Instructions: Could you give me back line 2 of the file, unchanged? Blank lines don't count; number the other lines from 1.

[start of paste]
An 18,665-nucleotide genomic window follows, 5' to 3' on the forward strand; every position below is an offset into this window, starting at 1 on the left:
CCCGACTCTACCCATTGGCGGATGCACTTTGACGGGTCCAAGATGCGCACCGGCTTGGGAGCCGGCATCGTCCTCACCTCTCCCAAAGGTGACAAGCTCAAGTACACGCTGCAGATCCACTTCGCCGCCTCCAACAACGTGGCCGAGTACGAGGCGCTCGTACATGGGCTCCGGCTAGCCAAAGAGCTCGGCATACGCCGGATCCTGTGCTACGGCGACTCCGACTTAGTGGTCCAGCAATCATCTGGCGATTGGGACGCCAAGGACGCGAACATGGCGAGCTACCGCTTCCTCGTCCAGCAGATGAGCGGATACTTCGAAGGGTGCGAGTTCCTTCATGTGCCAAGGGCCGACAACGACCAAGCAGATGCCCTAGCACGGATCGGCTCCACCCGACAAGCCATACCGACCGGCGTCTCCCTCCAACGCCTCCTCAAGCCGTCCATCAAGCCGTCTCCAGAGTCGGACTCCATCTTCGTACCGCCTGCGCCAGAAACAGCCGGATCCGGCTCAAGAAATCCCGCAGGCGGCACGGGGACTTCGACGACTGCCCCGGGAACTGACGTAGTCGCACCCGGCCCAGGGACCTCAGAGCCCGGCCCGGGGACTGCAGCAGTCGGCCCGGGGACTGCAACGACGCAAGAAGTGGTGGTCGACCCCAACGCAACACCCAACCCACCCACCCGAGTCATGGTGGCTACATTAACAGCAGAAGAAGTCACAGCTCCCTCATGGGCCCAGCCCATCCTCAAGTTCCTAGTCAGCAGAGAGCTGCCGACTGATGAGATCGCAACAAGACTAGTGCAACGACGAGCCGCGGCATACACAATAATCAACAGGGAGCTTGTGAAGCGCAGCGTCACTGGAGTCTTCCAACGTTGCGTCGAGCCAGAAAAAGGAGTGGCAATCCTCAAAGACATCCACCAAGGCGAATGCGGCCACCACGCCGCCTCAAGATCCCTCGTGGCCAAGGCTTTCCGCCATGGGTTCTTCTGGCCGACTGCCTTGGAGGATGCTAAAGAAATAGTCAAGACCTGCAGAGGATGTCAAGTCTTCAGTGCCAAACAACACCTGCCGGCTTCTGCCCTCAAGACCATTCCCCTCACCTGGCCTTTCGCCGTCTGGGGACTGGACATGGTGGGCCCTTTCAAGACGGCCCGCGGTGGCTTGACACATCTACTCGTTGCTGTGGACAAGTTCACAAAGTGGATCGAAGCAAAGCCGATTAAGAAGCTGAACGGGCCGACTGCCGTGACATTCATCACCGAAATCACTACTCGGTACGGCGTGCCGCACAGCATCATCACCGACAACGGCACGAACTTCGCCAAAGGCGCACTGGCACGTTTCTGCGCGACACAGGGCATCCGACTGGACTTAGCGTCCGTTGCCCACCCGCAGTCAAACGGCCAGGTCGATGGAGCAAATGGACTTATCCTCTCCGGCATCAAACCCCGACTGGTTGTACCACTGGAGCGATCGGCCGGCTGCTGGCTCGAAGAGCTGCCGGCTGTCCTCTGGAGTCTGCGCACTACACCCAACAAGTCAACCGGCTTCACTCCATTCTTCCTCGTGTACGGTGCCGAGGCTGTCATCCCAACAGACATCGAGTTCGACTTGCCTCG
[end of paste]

CCCGACTCTACCCATTGGCGGATGCACTTTGACGGGTCCAAGATGCGCACCGGCTTGGGAGCCGGCATCGTCCTCACCTCTCCCAAAGGTGACAAGCTCAAGTACACGCTGCAGATCCACTTCGCCGCCTCCAACAACGTGGCCGAGTACGAGGCGCTCGTACATGGGCTCCGGCTAGCCAAAGAGCTCGGCATACGCCGGATCCTGTGCTACGGCGACTCCGACTTAGTGGTCCAGCAATCATCTGGCGATTGGGACGCCAAGGACGCGAACATGGCGAGCTACCGCTTCCTCGTCCAGCAGATGAGCGGATACTTCGAAGGGTGCGAGTTCCTTCATGTGCCAAGGGCCGACAACGACCAAGCAGATGCCCTAGCACGGATCGGCTCCACCCGACAAGCCATACCGACCGGCGTCTCCCTCCAACGCCTCCTCAAGCCGTCCATCAAGCCGTCTCCAGAGTCGGACTCCATCTTCGTACCGCCTGCGCCAGAAACAGCCGGATCCGGCTCAAGAAATCCCGCAGGCGGCACGGGGACTTCGACGACTGCCCCGGGAACTGACGTAGTCGCACCCGGCCCAGGGACCTCAGAGCCCGGCCCGGGGACTGCAGCAGTCGGCCCGGGGACTGCAACGACGCAAGAAGTGGTGGTCGACCCCAACGCAACACCCAACCCACCCACCCGAGTCATGGTGGCTACATTAACAGCAGAAGAAGTCACAGCTCCCTCATGGGCCCAGCCCATCCTCAAGTTCCTAGTCAGCAGAGAGCTGCCGACTGATGAGATCGCAACAAGACTAGTGCAACGACGAGCCGCGGCATACACAATAATCAACAGGGAGCTTGTGAAGCGCAGCGTCACTGGAGTCTTCCAACGTTGCGTCGAGCCAGAAAAAGGAGTGGCAATCCTCAAAGACATCCACCAAGGCGAATGCGGCCACCACGCCGCCTCAAGATCCCTCGTGGCCAAGGCTTTCCGCCATGGGTTCTTCTGGCCGACTGCCTTGGAGGATGCTAAAGAAATAGTCAAGACCTGCAGAGGATGTCAAGTCTTCAGTGCCAAACAACACCTGCCGGCTTCTGCCCTCAAGACCATTCCCCTCACCTGGCCTTTCGCCGTCTGGGGACTGGACATGGTGGGCCCTTTCAAGACGGCCCGCGGTGGCTTGACACATCTACTCGTTGCTGTGGACAAGTTCACAAAGTGGATCGAAGCAAAGCCGATTAAGAAGCTGAACGGGCCGACTGCCGTGACATTCATCACCGAAATCACTACTCGGTACGGCGTGCCGCACAGCATCATCACCGACAACGGCACGAACTTCGCCAAAGGCGCACTGGCACGTTTCTGCGCGACACAGGGCATCCGACTGGACTTAGCGTCCGTTGCCCACCCGCAGTCAAACGGCCAGGTCGATGGAGCAAATGGACTTATCCTCTCCGGCATCAAACCCCGACTGGTTGTACCACTGGAGCGATCGGCCGGCTGCTGGCTCGAAGAGCTGCCGGCTGTCCTCTGGAGTCTGCGCACTACACCCAACAAGTCAACCGGCTTCACTCCATTCTTCCTCGTGTACGGTGCCGAGGCTGTCATCCCAACAGACATCGAGTTCGACTTGCCTCG